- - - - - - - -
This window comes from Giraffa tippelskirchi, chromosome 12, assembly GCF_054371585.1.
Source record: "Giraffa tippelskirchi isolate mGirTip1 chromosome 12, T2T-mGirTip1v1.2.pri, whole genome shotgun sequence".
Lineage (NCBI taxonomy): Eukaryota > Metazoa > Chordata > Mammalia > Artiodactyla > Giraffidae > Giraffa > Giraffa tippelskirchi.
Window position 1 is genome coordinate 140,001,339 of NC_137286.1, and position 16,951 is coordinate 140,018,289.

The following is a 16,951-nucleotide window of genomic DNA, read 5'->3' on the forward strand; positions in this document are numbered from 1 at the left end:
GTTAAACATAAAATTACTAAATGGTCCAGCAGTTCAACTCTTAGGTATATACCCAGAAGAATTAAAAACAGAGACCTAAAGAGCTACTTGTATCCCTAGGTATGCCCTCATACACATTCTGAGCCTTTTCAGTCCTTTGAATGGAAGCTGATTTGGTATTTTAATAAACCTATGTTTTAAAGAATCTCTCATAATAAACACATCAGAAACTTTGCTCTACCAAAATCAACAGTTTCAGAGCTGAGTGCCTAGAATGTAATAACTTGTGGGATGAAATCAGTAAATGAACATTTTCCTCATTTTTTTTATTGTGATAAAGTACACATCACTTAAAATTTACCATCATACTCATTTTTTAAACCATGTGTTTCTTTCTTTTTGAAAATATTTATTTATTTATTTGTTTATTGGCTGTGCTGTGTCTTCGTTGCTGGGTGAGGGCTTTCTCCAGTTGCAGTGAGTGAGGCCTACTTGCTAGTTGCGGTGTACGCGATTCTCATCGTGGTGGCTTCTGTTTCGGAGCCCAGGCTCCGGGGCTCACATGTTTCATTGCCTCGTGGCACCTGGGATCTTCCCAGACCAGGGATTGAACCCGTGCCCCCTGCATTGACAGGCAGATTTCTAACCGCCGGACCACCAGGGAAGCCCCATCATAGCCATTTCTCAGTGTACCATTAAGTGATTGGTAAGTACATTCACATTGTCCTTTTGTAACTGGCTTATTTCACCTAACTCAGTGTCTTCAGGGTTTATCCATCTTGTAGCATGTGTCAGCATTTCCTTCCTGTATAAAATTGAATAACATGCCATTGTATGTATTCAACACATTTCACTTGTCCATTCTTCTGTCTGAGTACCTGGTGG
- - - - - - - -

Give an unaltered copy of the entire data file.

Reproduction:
This window comes from Giraffa tippelskirchi, chromosome 12, assembly GCF_054371585.1.
Source record: "Giraffa tippelskirchi isolate mGirTip1 chromosome 12, T2T-mGirTip1v1.2.pri, whole genome shotgun sequence".
Lineage (NCBI taxonomy): Eukaryota > Metazoa > Chordata > Mammalia > Artiodactyla > Giraffidae > Giraffa > Giraffa tippelskirchi.
Window position 1 is genome coordinate 140,001,339 of NC_137286.1, and position 16,951 is coordinate 140,018,289.

The following is a 16,951-nucleotide window of genomic DNA, read 5'->3' on the forward strand; positions in this document are numbered from 1 at the left end:
GTTAAACATAAAATTACTAAATGGTCCAGCAGTTCAACTCTTAGGTATATACCCAGAAGAATTAAAAACAGAGACCTAAAGAGCTACTTGTATCCCTAGGTATGCCCTCATACACATTCTGAGCCTTTTCAGTCCTTTGAATGGAAGCTGATTTGGTATTTTAATAAACCTATGTTTTAAAGAATCTCTCATAATAAACACATCAGAAACTTTGCTCTACCAAAATCAACAGTTTCAGAGCTGAGTGCCTAGAATGTAATAACTTGTGGGATGAAATCAGTAAATGAACATTTTCCTCATTTTTTTTATTGTGATAAAGTACACATCACTTAAAATTTACCATCATACTCATTTTTTAAACCATGTGTTTCTTTCTTTTTGAAAATATTTATTTATTTATTTGTTTATTGGCTGTGCTGTGTCTTCGTTGCTGGGTGAGGGCTTTCTCCAGTTGCAGTGAGTGAGGCCTACTTGCTAGTTGCGGTGTACGCGATTCTCATCGTGGTGGCTTCTGTTTCGGAGCCCAGGCTCCGGGGCTCACATGTTTCATTGCCTCGTGGCACCTGGGATCTTCCCAGACCAGGGATTGAACCCGTGCCCCCTGCATTGACAGGCAGATTTCTAACCGCCGGACCACCAGGGAAGCCCCATCATAGCCATTTCTCAGTGTACCATTAAGTGATTGGTAAGTACATTCACATTGTCCTTTTGTAACTGGCTTATTTCACCTAACTCAGTGTCTTCAGGGTTTATCCATCTTGTAGCATGTGTCAGCATTTCCTTCCTGTATAAAATTGAATAACATGCCATTGTATGTATTCAACACATTTCACTTGTCCATTCTTCTGTCTGAGTACCTGGTGG